A dreamer who can start a revolution
For the past two hundred years the Scion government has led an oppressive campaign against unnaturalness in London.
Clairvoyance in all its forms has been decreed a criminal offence, and those who practise it viciously punished. Forced underground, a clairvoyant underworld has developed, combating persecution and evading capture.
Paige Mahoney, a powerful dreamwalker operating in the Seven Dials district of London, leads a double life, using her unnaturalness illegally while hiding her gift from her father, who works for the Scion regime…
Originally I had planned to post a different book review today but I finished The Bone Season this afternoon and am brimming with thoughts. Even though I enjoyed most of my time reading the book, I walked away with conflicting feelings. The more I think about the things that bothered me, the more I feel like I need to get them off my chest. While I can’t say I hated the book, there are parts that made me uncomfortable and I wish I had known about these things before buying the The Bone Season. As it is, I already bought the next two sequels before starting the series (I should’ve learnt my lesson by now), and I do plan to read The Mime Order next.
Before going into details of what tripped me up about The Bone Season, let’s consider what added to my enjoyment in the first place. What most stood out to me was how well the plat was paced. There were heart-racing moments, and there were slow ones. For both, the beat of the story worked well. I really liked how varied the pace was, which especially allowed tentative moments to breathe, whereas the urgency at other times struck me so hard. It’s this which sucked me right into the book and compelled me to keep reading.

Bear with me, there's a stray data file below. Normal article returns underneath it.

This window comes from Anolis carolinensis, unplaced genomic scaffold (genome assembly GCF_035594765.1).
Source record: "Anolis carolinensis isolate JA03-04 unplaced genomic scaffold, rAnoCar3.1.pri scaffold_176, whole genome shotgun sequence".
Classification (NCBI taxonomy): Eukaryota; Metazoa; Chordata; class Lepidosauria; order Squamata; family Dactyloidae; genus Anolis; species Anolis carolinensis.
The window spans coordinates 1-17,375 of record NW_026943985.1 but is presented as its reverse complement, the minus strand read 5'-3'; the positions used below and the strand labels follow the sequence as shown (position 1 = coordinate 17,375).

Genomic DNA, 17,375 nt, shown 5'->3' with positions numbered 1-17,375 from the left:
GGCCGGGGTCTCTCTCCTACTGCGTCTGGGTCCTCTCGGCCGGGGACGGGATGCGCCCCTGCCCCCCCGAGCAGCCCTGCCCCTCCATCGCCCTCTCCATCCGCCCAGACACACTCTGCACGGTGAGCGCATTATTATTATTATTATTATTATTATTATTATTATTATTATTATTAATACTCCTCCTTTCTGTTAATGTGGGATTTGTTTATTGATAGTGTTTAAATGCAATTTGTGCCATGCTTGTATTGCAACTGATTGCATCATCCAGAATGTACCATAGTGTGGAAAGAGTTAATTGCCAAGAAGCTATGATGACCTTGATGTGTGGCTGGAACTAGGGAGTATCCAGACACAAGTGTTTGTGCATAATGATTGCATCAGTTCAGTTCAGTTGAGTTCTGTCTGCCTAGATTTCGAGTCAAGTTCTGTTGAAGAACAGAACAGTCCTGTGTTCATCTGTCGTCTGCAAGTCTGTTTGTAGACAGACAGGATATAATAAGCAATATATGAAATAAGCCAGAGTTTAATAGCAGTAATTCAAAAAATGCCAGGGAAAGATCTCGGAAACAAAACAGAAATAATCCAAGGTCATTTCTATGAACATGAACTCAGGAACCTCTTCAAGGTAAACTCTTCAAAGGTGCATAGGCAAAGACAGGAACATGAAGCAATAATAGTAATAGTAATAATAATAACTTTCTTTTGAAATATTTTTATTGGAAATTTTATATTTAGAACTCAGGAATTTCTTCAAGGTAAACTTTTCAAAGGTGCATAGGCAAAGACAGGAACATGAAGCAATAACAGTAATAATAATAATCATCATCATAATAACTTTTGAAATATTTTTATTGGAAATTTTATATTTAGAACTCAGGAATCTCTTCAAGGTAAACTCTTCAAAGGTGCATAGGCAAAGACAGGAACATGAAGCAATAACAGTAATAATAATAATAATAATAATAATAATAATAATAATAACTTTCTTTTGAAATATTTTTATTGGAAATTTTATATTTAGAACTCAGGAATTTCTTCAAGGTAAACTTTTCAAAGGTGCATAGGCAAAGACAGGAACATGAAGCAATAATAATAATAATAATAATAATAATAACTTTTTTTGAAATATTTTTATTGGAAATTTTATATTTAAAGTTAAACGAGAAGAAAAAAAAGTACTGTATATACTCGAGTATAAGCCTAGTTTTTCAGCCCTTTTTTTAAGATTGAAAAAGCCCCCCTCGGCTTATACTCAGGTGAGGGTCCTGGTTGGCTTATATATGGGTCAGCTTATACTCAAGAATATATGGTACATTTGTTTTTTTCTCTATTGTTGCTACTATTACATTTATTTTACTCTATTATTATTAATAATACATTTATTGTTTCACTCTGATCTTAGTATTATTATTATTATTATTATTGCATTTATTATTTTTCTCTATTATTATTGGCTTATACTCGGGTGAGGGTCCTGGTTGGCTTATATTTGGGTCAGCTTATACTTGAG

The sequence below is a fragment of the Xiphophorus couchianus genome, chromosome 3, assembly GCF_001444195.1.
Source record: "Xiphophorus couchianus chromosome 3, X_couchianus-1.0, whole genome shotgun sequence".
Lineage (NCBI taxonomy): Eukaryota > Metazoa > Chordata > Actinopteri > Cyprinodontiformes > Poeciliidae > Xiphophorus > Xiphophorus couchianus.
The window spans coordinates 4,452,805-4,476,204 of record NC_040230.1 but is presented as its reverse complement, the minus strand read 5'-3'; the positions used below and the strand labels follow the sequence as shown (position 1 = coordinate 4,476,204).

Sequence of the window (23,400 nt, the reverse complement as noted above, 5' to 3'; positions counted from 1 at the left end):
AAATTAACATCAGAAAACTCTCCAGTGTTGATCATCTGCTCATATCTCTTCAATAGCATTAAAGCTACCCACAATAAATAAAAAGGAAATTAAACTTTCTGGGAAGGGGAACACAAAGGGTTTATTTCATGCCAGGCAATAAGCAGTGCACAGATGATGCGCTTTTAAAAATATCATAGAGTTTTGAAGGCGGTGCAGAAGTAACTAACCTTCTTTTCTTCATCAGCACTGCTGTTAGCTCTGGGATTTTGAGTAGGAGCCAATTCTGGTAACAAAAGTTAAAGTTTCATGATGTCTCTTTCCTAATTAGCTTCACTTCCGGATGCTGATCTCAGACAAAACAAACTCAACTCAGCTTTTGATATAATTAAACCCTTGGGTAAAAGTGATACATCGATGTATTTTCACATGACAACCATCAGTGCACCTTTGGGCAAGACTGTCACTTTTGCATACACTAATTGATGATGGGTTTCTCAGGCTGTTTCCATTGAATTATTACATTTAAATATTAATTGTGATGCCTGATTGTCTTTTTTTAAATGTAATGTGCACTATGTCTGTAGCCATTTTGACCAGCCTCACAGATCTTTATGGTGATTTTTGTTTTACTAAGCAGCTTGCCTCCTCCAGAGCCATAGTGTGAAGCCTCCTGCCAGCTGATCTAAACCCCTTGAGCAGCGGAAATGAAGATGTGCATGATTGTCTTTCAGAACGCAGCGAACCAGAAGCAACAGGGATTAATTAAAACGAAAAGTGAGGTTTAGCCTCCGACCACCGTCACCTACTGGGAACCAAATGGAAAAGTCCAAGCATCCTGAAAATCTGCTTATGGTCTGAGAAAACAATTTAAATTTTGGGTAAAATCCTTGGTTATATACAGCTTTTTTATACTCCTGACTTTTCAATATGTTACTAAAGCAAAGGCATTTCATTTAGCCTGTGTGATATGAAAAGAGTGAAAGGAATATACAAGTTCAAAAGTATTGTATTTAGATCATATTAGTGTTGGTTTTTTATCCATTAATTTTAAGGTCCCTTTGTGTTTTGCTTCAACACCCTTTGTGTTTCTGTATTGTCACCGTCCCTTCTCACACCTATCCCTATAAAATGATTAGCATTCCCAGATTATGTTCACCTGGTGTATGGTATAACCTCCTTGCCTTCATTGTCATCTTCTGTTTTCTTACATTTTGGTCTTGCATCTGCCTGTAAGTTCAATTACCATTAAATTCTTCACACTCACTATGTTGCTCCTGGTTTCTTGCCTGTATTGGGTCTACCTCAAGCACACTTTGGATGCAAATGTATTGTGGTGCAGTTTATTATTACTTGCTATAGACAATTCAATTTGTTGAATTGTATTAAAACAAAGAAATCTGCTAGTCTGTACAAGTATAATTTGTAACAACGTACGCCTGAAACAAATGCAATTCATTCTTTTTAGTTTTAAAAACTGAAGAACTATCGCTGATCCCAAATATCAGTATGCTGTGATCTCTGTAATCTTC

The Bone Season took place in an alternate world that mirrors our own. although, set in 2056, it confused me a little at first. I had a hard time grasping that that would be future London because it gave me the impression of a futuristic Victorian era more than anything else. Once I grasped that Scion London isn’t meant to be an actual imagining of London in 2056 A.D., I carried on.
My favourite part was naturally, the underworld — the one alluded to in the synopsis. Since clairvoyants were shunned by society, their best chance of survival was to join criminals syndicates. Details weren’t all too clear about why clairvoyants lived on the periphery but I was willing to overlook that in favour of the dark side of Scion London. Learning about the various abilities of the clairvoyants took effort because there were so many but that added complexity, variety and nuance, which I appreciated.
Yes, I know I said I liked Scion London but there’s another layer: the underworld of the underworld. Just as Scion London was starting to make sense, The Bone Season went a level deeper. Felt like the setting had an identity crisis and didn’t like where things started. That’s where things started to unravel. There were dense descriptions who was who, their capabilities, and how their surroundings looked like. That’s important, certainly. However, the important questions were unanswered.
Why were things happening the way they were? I mean, beyond the usual plot line of villain wants something from the exceptionally gifted protagonist. How did this deeper underworld even come to be? View Spoiler »And while we’re at it, why didn’t Nashira destroy Warden and his fellow rebels before? Even more confounding, why make a former rebel a betrothed in line for sovereignty? « Hide Spoiler
Generic YA Dystopian Blueprint
When it came to the actual plot, the originality was lacking. The Bone Season read like a straightforward YA dystopian book. Protagonist is captured/trapped in a situation against her will. She has to go through certain trials to prove herself. Meanwhile, her superiors are also the antagonists who must be destroyed. One of the superiors grows sympathetic towards the protagonist. He turns on his own kind to help her. They develop feelings for each other (out of nowhere). Ultimately, they raise an insurgency to gain their freedom, and people die.